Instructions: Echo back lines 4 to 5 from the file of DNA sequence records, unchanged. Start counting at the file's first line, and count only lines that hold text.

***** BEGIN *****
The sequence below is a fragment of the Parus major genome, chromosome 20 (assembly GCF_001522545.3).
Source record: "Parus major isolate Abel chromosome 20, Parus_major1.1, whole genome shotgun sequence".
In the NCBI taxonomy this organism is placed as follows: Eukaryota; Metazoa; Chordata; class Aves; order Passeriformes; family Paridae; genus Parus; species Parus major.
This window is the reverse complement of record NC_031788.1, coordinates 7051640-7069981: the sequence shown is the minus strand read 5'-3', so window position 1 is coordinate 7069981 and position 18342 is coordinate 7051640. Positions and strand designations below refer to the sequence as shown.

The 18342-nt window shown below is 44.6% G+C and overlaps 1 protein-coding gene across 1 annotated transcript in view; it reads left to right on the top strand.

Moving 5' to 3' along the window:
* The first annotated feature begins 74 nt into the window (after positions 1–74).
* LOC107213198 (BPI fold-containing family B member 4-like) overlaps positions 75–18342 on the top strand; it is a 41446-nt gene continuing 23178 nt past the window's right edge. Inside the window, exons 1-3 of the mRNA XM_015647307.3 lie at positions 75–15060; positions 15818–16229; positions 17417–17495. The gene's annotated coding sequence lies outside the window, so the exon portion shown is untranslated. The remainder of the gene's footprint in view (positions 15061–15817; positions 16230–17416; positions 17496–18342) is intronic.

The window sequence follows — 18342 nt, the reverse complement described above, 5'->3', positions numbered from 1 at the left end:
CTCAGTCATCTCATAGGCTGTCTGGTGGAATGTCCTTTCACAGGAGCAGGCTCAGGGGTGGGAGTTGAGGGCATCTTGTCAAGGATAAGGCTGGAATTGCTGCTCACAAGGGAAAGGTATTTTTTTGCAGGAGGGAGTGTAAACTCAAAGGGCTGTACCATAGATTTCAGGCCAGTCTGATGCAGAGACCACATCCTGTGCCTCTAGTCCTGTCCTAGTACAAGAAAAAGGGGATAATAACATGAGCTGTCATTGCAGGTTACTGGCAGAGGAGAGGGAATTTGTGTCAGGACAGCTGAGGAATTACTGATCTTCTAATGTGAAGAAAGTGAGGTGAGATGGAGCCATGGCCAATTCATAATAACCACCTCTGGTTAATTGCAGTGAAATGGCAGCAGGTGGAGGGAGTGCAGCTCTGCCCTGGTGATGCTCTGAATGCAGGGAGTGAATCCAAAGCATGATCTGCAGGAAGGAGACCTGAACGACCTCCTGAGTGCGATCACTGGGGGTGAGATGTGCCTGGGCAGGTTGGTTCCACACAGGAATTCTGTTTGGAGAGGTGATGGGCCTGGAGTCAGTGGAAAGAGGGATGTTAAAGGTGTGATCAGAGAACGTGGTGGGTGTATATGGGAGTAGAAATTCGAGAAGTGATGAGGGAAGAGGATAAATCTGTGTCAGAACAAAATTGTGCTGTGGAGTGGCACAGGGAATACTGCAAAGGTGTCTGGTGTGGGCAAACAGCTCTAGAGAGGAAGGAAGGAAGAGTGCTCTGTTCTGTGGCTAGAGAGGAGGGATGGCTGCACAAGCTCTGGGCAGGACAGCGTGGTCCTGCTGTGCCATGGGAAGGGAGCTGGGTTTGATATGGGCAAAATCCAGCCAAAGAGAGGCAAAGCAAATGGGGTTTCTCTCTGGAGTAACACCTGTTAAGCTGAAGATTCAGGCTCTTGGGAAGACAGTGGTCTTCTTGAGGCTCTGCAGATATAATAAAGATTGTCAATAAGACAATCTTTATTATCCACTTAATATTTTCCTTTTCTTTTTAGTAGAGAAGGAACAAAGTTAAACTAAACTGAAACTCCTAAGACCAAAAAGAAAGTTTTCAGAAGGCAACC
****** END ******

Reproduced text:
This window is the reverse complement of record NC_031788.1, coordinates 7051640-7069981: the sequence shown is the minus strand read 5'-3', so window position 1 is coordinate 7069981 and position 18342 is coordinate 7051640. Positions and strand designations below refer to the sequence as shown.

The 18342-nt window shown below is 44.6% G+C and overlaps 1 protein-coding gene across 1 annotated transcript in view; it reads left to right on the top strand.